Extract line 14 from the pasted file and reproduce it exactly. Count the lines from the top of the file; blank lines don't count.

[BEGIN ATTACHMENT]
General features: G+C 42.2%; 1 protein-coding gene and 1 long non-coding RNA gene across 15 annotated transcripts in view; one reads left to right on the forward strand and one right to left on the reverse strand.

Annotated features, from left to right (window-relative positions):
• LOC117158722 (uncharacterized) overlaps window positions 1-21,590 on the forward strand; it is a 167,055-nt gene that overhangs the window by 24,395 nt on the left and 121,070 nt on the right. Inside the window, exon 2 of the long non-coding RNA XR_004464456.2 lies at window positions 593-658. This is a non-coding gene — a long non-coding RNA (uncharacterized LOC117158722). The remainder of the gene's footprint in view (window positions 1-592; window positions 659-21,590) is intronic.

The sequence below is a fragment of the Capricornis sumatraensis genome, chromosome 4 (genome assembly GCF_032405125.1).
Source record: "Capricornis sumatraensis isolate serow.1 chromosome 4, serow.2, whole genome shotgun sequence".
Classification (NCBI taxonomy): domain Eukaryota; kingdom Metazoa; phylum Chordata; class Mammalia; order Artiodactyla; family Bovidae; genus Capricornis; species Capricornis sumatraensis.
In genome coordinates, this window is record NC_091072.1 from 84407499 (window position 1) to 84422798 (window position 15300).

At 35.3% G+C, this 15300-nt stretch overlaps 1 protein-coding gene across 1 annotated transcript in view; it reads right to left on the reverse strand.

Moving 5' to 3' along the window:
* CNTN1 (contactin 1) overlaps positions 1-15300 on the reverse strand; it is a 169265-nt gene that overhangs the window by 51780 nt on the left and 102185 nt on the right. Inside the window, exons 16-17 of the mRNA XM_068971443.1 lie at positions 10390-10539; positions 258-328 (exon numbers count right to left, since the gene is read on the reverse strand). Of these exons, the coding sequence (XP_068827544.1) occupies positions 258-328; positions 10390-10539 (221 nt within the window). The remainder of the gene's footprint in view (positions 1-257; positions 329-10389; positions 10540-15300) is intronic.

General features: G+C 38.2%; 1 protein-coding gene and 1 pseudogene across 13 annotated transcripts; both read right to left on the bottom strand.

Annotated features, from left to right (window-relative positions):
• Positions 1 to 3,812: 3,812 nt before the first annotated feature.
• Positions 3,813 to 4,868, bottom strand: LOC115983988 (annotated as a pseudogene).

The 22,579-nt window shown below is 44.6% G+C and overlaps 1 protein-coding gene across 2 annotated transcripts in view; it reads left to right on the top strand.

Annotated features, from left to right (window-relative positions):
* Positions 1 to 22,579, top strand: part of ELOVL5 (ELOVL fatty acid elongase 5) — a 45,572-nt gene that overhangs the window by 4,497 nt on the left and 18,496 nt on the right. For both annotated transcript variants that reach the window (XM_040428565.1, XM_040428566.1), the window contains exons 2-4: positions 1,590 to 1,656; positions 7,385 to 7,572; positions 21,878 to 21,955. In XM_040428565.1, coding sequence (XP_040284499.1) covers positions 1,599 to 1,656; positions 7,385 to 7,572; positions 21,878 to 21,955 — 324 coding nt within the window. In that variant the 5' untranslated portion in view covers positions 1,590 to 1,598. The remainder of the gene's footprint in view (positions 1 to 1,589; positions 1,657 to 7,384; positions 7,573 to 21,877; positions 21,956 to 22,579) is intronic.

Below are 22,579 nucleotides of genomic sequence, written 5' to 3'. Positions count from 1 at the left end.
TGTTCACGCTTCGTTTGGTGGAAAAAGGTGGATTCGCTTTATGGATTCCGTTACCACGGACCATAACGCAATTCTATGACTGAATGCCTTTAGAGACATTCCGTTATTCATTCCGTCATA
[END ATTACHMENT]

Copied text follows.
• Positions 3,813 to 4,868, bottom strand: LOC115983988 (annotated as a pseudogene).